There’s nothing new about retail stores opening on Thanksgiving. This has been going on for a while, although godless, anti-American establishments like Macy’s, J.C. Penny’s, Best Buy, Kohl’s, Sears, and Target, have progressively moved their times up to the point where they will all be open for business between 5 and 6 pm on Thursday. Still, none of these amateurs can compete with Kmart, which will open its doors before dawn on Thanksgiving, and stay open for 42 hours straight.
That’s not good enough for these women, who started camping out at Best Buy three weeks before Black Friday. There’s a lot wrong with this picture (understatement of the decade), including the fact that our society has even made it possible for a human being to do nothing but sit outside of an electronics retailer for 22 days. But I think there’s also a bit of discrimination at work here. Let two teenagers try and stand next to a 7-11 for 5 minutes and the cops will roll up with loitering citations in hand, yet these middle aged women are allowed to linger by the entrance of a store for 528 hours in a row? AGEISM! CLASSISM! MANY OTHER ISMS!
I’m almost tempted to go to that Best Buy right now, purchase every single one of their TVs (by the way, can you lend me some money?) and then burn all them right in front of those poor saps. I can’t imagine a more beautiful sight.
Something has to be done. Someone has to do something. Black Thanksgiving must be stopped.
Look, I’m a capitalist. It’s not my religion, I won’t bow before its altar, I won’t kiss its ring, but I believe in capitalism. It’s an invention of man and it involves money, so it’s not perfect, but I’ve never heard anyone suggest a better system. So I’m a capitalist.
I am not, however, a consumerist. I like the freedom and innovation of capitalism; I loath the materialism and gluttony of consumerism. There’s a popular misconception that capitalism and consumerism are inextricably linked — that one naturally involves and requires the other. But this is a fallacy. Certainly the “stimulus” programs a few years ago ought to have dispelled this notion entirely. The government perverted the free market and elected to hand free money to millions of people, hoping that they’d go out and buy a bunch of stuff with it. This was consumerism at the expense of capitalism, and it revealed our priorities: forget freedom, forget principle, just buy stuff.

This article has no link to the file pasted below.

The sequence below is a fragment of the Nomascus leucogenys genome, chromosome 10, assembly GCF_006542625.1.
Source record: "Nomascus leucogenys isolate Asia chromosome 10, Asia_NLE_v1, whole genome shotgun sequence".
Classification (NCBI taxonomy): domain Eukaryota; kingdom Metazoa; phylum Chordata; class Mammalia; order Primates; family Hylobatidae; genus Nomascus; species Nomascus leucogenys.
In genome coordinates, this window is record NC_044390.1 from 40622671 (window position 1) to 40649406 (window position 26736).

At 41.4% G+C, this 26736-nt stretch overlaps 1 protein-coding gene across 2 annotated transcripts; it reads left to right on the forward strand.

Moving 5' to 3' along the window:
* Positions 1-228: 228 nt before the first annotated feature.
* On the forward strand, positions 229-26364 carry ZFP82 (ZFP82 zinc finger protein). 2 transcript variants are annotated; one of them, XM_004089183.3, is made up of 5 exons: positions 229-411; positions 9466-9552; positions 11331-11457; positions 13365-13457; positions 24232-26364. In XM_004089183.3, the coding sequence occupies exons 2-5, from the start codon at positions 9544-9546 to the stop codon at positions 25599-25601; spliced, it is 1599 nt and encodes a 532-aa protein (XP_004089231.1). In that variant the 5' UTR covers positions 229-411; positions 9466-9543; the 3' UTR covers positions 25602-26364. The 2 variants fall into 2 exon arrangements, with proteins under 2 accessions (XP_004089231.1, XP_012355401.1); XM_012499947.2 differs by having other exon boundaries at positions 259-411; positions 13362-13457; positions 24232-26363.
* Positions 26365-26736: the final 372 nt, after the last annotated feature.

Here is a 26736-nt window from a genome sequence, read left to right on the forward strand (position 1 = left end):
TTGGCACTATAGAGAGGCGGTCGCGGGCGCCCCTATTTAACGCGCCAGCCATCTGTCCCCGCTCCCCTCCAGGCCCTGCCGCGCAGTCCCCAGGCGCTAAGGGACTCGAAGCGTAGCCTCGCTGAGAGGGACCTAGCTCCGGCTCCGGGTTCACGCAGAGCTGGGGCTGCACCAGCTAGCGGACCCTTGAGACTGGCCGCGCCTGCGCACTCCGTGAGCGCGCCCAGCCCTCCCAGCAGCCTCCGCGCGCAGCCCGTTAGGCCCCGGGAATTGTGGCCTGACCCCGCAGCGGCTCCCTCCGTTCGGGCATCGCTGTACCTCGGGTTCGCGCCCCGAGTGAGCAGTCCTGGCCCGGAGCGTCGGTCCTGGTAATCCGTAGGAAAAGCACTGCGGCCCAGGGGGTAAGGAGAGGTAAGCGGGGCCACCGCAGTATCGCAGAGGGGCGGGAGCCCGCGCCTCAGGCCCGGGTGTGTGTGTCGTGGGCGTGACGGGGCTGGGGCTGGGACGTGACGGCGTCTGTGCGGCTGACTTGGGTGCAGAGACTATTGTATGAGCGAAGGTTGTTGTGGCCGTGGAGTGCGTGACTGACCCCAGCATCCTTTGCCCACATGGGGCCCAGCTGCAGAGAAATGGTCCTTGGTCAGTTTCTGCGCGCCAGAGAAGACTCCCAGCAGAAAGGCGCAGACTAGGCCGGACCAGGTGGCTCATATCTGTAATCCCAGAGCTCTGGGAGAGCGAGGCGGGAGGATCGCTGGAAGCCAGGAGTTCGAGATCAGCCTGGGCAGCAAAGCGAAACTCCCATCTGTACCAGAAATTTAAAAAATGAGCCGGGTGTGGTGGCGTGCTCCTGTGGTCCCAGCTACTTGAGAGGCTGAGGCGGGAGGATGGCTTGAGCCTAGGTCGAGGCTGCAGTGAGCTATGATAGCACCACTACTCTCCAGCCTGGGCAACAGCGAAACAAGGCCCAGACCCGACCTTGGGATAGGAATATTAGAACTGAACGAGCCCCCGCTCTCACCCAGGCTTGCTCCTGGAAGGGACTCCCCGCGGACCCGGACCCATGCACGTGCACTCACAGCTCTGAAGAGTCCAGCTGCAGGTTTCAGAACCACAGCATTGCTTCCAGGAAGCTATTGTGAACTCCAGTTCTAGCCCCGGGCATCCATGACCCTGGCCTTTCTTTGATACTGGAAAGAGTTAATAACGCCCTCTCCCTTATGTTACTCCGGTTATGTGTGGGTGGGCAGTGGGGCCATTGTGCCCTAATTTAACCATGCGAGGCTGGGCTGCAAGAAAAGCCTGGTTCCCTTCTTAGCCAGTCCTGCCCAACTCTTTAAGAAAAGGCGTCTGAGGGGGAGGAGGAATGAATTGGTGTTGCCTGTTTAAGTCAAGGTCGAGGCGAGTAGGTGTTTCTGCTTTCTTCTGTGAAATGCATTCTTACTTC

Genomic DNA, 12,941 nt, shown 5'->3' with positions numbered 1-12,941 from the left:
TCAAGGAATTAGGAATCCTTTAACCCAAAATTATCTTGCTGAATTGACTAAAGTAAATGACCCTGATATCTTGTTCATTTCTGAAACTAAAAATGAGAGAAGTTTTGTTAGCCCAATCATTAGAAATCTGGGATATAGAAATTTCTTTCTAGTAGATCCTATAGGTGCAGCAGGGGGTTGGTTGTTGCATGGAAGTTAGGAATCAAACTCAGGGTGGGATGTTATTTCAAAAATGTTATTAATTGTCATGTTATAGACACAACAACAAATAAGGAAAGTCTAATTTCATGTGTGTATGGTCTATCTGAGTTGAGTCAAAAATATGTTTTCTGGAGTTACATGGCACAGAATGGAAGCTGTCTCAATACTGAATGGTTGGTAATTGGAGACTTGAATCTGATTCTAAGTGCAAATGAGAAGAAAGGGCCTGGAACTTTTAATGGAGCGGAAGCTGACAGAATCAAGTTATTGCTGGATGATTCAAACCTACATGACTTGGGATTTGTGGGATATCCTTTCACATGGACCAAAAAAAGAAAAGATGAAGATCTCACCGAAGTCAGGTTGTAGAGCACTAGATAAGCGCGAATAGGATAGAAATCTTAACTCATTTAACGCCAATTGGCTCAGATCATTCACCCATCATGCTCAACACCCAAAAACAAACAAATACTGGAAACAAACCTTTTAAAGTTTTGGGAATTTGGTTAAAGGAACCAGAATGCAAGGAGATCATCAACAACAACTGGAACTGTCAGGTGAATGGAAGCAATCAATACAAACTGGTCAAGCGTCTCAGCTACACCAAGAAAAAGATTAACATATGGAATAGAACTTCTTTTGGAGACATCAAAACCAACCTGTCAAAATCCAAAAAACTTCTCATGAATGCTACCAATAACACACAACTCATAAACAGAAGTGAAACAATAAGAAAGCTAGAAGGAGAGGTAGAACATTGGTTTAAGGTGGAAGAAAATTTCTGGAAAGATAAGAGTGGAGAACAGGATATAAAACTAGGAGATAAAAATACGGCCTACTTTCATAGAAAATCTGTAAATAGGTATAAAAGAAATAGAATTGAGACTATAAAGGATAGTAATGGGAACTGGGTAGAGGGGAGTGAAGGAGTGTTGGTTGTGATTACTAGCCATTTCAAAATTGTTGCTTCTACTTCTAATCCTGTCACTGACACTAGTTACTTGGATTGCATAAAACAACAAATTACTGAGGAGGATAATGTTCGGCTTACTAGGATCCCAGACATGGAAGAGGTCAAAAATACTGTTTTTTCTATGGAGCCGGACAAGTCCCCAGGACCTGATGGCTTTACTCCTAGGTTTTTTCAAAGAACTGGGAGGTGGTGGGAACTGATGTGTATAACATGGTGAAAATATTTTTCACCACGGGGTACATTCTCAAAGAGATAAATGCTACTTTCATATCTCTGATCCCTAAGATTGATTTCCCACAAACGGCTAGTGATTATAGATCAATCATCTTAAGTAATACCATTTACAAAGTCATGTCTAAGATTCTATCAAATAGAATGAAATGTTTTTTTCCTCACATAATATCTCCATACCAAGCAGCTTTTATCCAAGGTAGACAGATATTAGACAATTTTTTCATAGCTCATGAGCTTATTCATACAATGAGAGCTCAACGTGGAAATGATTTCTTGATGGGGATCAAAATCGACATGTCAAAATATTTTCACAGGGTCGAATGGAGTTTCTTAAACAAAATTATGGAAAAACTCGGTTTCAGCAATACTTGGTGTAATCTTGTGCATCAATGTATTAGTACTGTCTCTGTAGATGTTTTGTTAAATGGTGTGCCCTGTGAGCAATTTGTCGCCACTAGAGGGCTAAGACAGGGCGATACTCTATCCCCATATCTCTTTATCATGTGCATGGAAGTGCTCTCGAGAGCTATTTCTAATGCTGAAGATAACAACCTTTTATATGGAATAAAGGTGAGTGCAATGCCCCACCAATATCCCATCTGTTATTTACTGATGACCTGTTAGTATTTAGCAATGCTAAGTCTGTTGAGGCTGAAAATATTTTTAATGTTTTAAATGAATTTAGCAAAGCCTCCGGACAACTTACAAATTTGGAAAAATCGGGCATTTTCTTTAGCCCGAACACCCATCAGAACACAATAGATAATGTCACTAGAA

That’s our entire economic system: buy things. Everybody buy. It doesn’t matter what you buy. Just buy. It doesn’t matter if you don’t have money. Just buy. Our civilization now rests on the assumption that, no matter what else happens, we will all continue to buy lots and lots of things. Buy, buy, buy, buy, buy. And then buy a little more. Don’t create, or produce, or discover — just buy. Never save, never invest, never cut back — just buy. Buy what already have and don’t need with money you don’t have. Buy when you’re happy. Buy when you’re sad. Buy when you’re hungry. Buy when you want to lose weight. Buy an iPhone. Six months have passed, here, buy another iPhone. Go online and buy things. Go to the mall and buy things. On your way, stop and buy some more things. Buy things for every occasion. Buy things to celebrate. Buy things to mourn. Buy things to keep up with the trends. Buy things to prove that you’re with it. Buy things to prove that you don’t care about being with it. Buy things to be a part of the crowd. Buy things to be an individual. Buy things while you’re buying things, and then buy a couple more things after you’re done buying things. If you want it — buy it. If you don’t want it — buy it. Don’t make it — buy it. Don’t grow it — buy it. Don’t cultivate it — buy it.
We need you to buy. We don’t need you to be a human, we don’t need you to be a citizen, we don’t need you to be a capitalist, we just need you to be a consumer, a buyer. If you are alive you must buy. Buy like you breathe, only more frequently.
How appropriate, then, that a holiday created by our ancestors as an occasion to give thanks for what they had, now morphs into a frenzied consumerist ritual where we descend upon shopping malls to accumulate more things we don’t need. Our great grandparents enjoyed a meal and praised the Lord for the food on the table and the friends and family gathered around it. We, having slightly altered the tradition, instead elect to bumrush elderly women and trample over children to get our hands on cheap microwaves.
For a while, Black Friday and Thanksgiving coexisted. We thanked God for His blessings on Thursday, and then bulldozed Walmart greeters on Friday. But this Black Friday-Thanksgiving marriage was tenuous and rocky from the start. It was doomed to fail. Thanksgiving offers tradition, family and contentment; Black Friday offers smart phones at drastically reduced prices. In America, we all know who wins that battle. So Black Friday, like a black hole, violently expanded; it absorbed the light that surrounded it and sucked everything into its terrifying abyss, where all substance is torn to shreds and obliterated.